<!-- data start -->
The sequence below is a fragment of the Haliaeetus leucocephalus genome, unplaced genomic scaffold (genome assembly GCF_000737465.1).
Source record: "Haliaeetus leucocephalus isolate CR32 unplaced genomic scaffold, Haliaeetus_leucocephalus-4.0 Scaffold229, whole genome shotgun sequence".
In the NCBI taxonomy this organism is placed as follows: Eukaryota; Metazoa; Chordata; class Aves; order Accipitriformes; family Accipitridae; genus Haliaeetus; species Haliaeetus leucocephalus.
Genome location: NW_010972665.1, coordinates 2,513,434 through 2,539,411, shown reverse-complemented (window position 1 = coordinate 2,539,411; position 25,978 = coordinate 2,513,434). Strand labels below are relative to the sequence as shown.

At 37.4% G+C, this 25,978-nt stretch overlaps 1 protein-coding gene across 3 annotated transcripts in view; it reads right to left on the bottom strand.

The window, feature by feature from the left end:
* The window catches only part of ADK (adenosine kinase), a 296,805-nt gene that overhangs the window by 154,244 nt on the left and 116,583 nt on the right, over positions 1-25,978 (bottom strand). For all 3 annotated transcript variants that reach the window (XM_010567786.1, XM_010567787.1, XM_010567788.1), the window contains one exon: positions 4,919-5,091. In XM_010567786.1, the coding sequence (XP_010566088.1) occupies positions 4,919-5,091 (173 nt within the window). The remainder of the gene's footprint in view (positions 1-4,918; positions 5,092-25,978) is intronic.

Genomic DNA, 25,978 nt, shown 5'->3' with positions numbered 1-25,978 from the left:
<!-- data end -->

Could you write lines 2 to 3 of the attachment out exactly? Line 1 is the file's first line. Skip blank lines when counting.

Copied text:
Source record: "Haliaeetus leucocephalus isolate CR32 unplaced genomic scaffold, Haliaeetus_leucocephalus-4.0 Scaffold229, whole genome shotgun sequence".
In the NCBI taxonomy this organism is placed as follows: Eukaryota; Metazoa; Chordata; class Aves; order Accipitriformes; family Accipitridae; genus Haliaeetus; species Haliaeetus leucocephalus.